Empirical Studies of Transfiguration
Sentience and Transfiguration
Non-Traditional Applications of Magic
Journal of Non-Verbal Magic
Journal of Defensive Magic
Jinxes, Hexes, and Curses
Case Studies in Unintentional Magic
Essays on Healing
Unusual Cases in Healing
Journal of Pediatric Healing
The Clinical Journal of Magical Maladies and Healing
Clinical Review of Non-Magical Medicine
Divination and Related Disciplines:
Theoretical Issues in Divination
Proceedings from the International Society of Divination and Arithmancy
Progression in Palmistry
Occlumency and Legilimency:
Magic and Mind
Psychology of the Magical Mind
The International Journal of Dragonology
Magical Organisms of the Old World
Magical Animals and Plants (North America)
Magical Animals and Plants (South America)
Australian Journal of Magical Fauna and Flora
Magical Marine Life
Archives of Muggle Studies
The Journal of Muggle Studies
Non-Magic Peoples of the New World
Muggle Scholarship Review
Applications of Muggle Technology
Art and Literature:
Studies of Magical Portraits
Journal of Magical Art
Contemporary Wizarding Art
International Journal of Magical Literature
Magic and Language
The Journal of Quantitative Studies in Wandmaking
Journal of Magical Pedagogy
Cultural Studies in Magic
Studies of Squibs
Magic and Death
Rulings of English-Speaking Wizengamots
Magic and Time
Philosophy, Science, and Art
Philosophy in the wizarding world is pretty similar to philosophy in the muggle world. Metaphysics, epistemology, axiology, and logic are all discussed by learned witches and wizards. However, there are additional questions and applications in magic. Magical metaphysics is also a common area of study. For example, how is it that accidental magic results in anything other than explosions or undifferentiated goo? Does this reflect some underlying aspect of the nature of reality? This is actually quite mysterious if you think about it. The intersection between ethics and magic are also fascinating. One phenomenon that has sparked interest in this topic is that many witches and wizards have found they are incapable of performing unforgiveable curses.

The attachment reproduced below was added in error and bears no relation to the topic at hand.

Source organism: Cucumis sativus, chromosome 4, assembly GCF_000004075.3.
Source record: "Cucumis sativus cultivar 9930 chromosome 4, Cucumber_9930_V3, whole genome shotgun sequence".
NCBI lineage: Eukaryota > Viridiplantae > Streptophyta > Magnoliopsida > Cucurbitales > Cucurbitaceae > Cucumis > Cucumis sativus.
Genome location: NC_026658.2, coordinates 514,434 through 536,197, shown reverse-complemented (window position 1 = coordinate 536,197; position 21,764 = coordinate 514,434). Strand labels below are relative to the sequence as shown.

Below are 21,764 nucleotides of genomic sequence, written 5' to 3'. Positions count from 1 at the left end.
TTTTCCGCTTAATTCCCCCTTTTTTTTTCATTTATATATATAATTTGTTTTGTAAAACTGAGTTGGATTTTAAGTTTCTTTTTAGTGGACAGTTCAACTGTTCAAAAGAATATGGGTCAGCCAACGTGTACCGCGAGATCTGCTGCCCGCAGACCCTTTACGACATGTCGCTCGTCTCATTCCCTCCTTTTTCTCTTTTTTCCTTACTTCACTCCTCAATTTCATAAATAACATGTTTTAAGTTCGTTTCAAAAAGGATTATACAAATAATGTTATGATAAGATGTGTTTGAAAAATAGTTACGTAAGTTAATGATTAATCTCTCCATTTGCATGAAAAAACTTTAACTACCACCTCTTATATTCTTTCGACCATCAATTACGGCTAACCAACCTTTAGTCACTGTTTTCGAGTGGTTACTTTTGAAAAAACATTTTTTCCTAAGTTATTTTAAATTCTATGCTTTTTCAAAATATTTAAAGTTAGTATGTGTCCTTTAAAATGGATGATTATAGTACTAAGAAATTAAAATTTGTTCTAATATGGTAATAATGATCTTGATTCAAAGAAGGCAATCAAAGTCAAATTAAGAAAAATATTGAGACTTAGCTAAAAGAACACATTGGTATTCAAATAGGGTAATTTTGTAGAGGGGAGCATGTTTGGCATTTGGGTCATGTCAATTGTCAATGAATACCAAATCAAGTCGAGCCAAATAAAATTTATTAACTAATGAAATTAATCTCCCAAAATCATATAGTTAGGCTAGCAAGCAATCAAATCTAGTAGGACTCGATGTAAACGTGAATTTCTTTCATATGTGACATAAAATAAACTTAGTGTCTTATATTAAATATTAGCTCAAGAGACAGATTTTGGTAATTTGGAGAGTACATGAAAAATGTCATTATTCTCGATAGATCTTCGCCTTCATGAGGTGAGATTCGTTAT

Science has become more of an interest for wizards as muggles have become more technologically advanced. Increasingly, academics are doing sophisticated, controlled experiments to better understand phenomena. For example, many young wandmakers are systematically varying the properties of wands to determine the actual impact of different cores, woods, and lengths.
Wizarding art, as you could imagine, is extremely cool. Many wizarding artists like to use the same techniques and methods of muggle art, such as painting and sculpting. They then enchant the results. However, there are some mediums that wizards can use that muggles cannot, such as potions. Contemporary magical art, as you might imagine, is about pushing the limits of the definition of art. For example, individuals participating in one contemporary movement of magical art are highly interested in enchantments that temporarily influence aesthetic perception. Another group is interested in art without spell-casting, similar to the muggle artistic movement of minimalism.
This might require more than one study, but I think it would be really cool to study incantations and why they work. Why are so many of them in Latin? What is the underlying structure that causes certain words to activate certain spells? If that is already known, then can magic be activated using light, or magnets, or other sounds, or any other medium?
-Sheebs, who is now saddened by the comparative boringness of her actual dissertation